posted by Audreynachrome at 11:12 PM on August 2 [4 favorites]


> dating in the workplace is like, coded as suspicious (because on some level, that implies that someone had to break a rule and flirt with a co-worker at least once)

This, by the way, is the oddest thing to me. As a working adult, your workplace tends to be where you spend most of your waking hours and will most frequently encounter new people who stay in your life for more than just a few seconds. Where I live, about a quarter of married couples first met at work, and apparently somewhere between one third and fully half of all people have had a romantic relationship with a coworker at some point in their lives. Walmart famously tried to import its US policies regarding romantic relationships between coworkers to Germany, was sued by the workers council and (of course) lost. How aren’t employers considered to be totally overstepping their bounds when they try to regulate what people do outside working hours? Seems like a great way to make it more difficult for potential partners to meet naturally.
posted by wachhundfisch at 12:14 AM on August 3 [2 favorites]


I don't think people are suspicious because they love and respect company rules, I think it's the fact that flirting in an environment where there might be different power dynamics and the other person might be limited in their ability to simply leave /discontinue communication is considered dodgy.
posted by Audreynachrome at 12:45 AM on August 3 [12 favorites]


I set up profiles on a few sites a couple of weeks ago, just to see how it all worked. I even have cute new photos (almost too cute -- I love them, I look great in them, but anyone who thinks I look like that every day is being misled).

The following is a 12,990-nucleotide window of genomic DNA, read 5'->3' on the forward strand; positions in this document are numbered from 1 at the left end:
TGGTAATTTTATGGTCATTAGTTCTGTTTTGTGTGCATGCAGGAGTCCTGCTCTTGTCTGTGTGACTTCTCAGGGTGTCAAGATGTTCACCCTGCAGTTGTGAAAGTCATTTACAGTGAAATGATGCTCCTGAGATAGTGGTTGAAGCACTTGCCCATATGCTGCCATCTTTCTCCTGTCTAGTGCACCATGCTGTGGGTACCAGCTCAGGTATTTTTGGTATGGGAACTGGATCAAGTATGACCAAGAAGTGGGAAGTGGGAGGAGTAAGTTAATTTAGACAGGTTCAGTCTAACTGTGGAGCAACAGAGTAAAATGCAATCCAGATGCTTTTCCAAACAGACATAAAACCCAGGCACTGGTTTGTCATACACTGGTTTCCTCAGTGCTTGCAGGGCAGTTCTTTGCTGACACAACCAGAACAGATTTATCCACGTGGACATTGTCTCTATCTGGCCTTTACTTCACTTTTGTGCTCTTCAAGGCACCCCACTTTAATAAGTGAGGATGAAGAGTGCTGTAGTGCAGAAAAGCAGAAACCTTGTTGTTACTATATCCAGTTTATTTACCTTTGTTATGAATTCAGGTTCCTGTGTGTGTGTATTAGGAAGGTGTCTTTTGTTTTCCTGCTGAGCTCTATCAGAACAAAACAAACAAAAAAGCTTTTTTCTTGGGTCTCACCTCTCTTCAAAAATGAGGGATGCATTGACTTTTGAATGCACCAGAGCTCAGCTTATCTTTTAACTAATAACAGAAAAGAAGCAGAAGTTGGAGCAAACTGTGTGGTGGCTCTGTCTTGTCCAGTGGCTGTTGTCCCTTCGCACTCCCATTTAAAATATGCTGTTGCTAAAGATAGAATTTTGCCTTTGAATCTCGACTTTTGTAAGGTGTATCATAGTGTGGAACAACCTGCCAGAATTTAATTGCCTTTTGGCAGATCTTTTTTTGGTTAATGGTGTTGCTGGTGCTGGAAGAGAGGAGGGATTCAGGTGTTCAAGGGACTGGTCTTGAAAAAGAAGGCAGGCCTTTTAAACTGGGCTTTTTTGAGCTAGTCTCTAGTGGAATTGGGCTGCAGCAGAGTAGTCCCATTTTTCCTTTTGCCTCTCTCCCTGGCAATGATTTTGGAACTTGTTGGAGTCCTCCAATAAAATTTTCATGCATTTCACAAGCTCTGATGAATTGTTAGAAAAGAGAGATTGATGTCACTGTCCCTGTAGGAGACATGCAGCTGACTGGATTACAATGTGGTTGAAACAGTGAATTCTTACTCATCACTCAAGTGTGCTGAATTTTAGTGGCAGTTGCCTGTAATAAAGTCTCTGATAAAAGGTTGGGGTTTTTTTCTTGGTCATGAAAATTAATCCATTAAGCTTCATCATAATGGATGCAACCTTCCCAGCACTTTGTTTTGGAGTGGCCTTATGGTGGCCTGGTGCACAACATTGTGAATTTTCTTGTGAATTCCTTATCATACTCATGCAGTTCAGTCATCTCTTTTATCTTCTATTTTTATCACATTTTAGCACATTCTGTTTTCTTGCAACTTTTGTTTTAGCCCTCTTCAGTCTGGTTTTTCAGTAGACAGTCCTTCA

I shut them all down a few days later. Not that there was no one, but for a fat fiftyish asexual broad the pickings are super-slim, and the whole enterprise frankly felt scary. If this is the only way to date, I guess dating is not going to be a thing for me. Which is, on the whole, actually kind of okay.
posted by humbug at 4:36 AM on August 3 [4 favorites]


I don't think I'm going to find "true love" any time soon on Tinder, necessarily, but I feel like I'm still doing okay because I play D&D and go shopping and talk shit with my failed dates, and it doesn't seem like there's any possibility of that with her life.

At least in how she writes about it in the article, she does not appear to very much like most of the people she is meeting, other than the possible sexual connection. And if you don't particularly like the people you are meeting, you aren't going to turn many into long term friendships. Which is a different problem from meeting people you like but where there isn't a romantic connection.
posted by Dip Flash at 6:51 AM on August 3 [4 favorites]